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  • #24
Great quote from Born. From which paper/book is this?
 
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  • #25
vanhees71 said:
Great quote from Born. From which paper/book is this?
md30704048052.jpg
 
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  • #26
The quantum equivalent of "does not move" is "has zero probability current everywhere". This is true of e.g. atomic orbitals, even the ones with non-zero angular momentum; and of course they all are imputed "kinetic energy" by the quantum virial theorem. So in QM, having kinetic energy or angular momentum does not imply "moves".
 
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  • #27
H_A_Landman said:
"has zero probability current everywhere".

Let's consider free particle with ##\vec{p'} = 0##. But, we have nonzeroth probability current ##\vec{j} = \frac{\sqrt{|\psi|^2}\vec{p}}{m} =\mathrm{const} \neq \vec{0}## in many other frames of reference. Does it "move" or not? In this case, we have ## \frac{\partial |\psi|^2}{\partial t} = -\mathrm{div}\vec{j} =0##

Isn't it more correct to say that "moves", it means that it is ##\frac{\partial |\psi|^2}{\partial t} \neq 0 \rightarrow \mathrm{div}\vec{j} \neq 0##?
 
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  • #28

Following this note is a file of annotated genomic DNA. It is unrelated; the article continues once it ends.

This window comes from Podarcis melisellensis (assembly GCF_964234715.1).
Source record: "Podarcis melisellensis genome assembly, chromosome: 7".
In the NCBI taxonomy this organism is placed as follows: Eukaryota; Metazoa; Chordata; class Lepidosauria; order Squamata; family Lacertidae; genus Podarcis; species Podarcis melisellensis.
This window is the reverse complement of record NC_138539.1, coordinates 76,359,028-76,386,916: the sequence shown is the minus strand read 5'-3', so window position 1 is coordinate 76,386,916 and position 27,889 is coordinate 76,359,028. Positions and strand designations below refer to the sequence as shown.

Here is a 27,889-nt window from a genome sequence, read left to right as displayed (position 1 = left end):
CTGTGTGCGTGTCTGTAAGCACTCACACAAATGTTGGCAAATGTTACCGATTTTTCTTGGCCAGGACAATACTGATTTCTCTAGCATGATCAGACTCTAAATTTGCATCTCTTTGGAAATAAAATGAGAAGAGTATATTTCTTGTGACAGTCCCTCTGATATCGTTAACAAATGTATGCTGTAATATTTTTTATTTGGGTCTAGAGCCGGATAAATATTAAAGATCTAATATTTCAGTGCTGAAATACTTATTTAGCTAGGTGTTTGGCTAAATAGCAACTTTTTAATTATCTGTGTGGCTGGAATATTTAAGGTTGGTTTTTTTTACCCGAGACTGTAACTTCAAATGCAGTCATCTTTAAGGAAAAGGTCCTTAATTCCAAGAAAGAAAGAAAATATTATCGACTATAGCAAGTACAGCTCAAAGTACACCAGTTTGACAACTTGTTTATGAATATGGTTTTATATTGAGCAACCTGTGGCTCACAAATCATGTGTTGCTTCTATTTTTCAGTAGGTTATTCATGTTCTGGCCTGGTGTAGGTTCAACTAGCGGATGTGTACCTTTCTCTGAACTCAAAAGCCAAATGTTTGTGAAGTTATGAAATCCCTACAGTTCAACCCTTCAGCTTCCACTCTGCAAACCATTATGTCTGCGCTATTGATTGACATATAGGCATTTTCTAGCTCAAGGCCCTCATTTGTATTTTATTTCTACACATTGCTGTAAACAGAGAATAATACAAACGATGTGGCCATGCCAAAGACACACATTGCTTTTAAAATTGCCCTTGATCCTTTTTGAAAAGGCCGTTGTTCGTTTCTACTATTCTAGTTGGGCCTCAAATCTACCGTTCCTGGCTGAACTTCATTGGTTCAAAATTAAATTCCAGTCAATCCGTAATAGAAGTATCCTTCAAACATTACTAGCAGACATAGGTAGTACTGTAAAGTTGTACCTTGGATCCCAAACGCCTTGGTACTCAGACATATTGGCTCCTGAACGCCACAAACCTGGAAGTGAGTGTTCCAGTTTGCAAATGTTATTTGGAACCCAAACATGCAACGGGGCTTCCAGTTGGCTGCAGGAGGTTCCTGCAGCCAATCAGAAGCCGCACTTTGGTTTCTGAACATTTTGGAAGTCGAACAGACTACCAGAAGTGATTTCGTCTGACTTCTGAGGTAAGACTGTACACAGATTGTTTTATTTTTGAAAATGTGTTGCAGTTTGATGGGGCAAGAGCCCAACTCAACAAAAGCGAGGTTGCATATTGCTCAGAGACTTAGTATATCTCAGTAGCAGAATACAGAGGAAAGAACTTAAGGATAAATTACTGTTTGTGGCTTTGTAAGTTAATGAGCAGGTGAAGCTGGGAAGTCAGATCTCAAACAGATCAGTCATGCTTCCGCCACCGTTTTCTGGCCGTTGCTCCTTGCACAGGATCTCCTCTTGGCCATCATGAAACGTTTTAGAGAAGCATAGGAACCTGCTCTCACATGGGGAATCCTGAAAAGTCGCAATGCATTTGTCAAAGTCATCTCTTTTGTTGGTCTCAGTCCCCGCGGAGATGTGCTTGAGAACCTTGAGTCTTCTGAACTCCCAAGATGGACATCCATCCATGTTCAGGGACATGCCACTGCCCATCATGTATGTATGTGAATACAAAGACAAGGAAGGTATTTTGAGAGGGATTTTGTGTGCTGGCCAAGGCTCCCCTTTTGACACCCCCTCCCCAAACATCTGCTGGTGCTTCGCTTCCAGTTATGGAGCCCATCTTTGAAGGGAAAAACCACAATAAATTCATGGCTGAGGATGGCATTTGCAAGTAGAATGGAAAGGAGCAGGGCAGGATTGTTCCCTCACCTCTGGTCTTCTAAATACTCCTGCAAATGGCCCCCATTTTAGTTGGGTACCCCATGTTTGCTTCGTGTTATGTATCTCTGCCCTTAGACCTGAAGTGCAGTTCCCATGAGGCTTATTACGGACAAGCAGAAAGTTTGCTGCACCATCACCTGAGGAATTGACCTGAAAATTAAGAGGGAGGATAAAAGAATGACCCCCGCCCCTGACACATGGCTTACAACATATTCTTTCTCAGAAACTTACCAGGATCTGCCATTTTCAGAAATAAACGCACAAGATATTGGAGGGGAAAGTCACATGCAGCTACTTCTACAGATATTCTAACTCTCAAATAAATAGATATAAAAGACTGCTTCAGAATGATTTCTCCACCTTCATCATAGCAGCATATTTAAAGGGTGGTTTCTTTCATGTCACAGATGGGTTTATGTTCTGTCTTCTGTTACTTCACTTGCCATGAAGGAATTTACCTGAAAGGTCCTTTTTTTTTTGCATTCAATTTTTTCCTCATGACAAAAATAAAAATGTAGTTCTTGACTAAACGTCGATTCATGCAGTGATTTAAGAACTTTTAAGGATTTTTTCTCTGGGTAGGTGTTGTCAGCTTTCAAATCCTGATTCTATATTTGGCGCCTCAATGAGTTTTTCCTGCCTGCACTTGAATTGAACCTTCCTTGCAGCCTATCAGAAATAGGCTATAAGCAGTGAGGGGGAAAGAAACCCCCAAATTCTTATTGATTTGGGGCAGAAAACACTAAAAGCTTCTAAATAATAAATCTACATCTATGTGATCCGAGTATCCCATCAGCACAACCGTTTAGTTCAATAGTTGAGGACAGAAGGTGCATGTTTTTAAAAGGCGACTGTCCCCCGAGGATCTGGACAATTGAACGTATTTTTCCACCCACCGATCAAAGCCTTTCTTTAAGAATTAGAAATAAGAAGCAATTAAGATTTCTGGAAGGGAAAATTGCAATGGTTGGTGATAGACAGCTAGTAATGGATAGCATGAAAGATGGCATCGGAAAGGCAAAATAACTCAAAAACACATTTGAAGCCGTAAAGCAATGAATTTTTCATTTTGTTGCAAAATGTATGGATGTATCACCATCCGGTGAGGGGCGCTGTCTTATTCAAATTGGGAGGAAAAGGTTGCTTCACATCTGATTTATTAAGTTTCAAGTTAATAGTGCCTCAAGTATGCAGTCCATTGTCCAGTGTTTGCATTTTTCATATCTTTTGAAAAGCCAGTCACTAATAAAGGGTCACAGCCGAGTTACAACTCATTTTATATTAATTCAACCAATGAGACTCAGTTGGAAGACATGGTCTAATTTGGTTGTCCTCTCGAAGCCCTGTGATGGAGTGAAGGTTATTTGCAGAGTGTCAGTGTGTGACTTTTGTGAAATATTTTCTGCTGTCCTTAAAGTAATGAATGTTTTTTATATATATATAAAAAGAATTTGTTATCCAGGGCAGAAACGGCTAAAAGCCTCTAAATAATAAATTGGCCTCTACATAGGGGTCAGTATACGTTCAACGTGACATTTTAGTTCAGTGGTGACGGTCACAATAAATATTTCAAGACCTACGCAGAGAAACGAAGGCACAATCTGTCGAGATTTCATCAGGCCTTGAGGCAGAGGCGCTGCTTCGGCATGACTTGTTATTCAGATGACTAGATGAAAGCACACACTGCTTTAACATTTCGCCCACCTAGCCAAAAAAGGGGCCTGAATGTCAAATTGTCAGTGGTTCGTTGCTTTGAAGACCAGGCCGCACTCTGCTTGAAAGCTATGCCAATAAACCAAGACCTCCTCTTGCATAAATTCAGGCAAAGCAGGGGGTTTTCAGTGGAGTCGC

A stationary state doesn't imply a vanishing probability current, as shown nicely by the example in the previous post. For stationarity it's by definition sufficient that ##\rho=|\psi|^2## is time-independent and that's the case for energy eigenstates (of Hamiltonians non explicitly time dependent).
 

Related to What does motion mean in quantum mechanics?

1. What is the definition of motion in quantum mechanics?

In quantum mechanics, motion refers to the change in position and momentum of a quantum system over time. It is described by the wave function, which gives the probability of finding the system at a particular position and momentum.

2. How does motion differ in classical mechanics and quantum mechanics?

In classical mechanics, motion is described by Newton's laws of motion and can be predicted with certainty. In quantum mechanics, motion is described by the probabilistic nature of the wave function and cannot be predicted with certainty.

3. Can particles in quantum mechanics have both position and momentum at the same time?

No, according to the Heisenberg uncertainty principle, it is impossible to know both the exact position and momentum of a particle at the same time. This is a fundamental principle in quantum mechanics.

4. How does the concept of motion relate to the uncertainty principle?

The uncertainty principle states that the more accurately we know the position of a particle, the less accurately we can know its momentum, and vice versa. This means that the concept of motion in quantum mechanics is inherently uncertain and probabilistic.

5. Are there any experiments that demonstrate the probabilistic nature of motion in quantum mechanics?

Yes, the double-slit experiment is a famous example that demonstrates the probabilistic nature of motion in quantum mechanics. It shows that particles can behave like waves and have a range of possible positions and momenta, rather than following a specific path like in classical mechanics.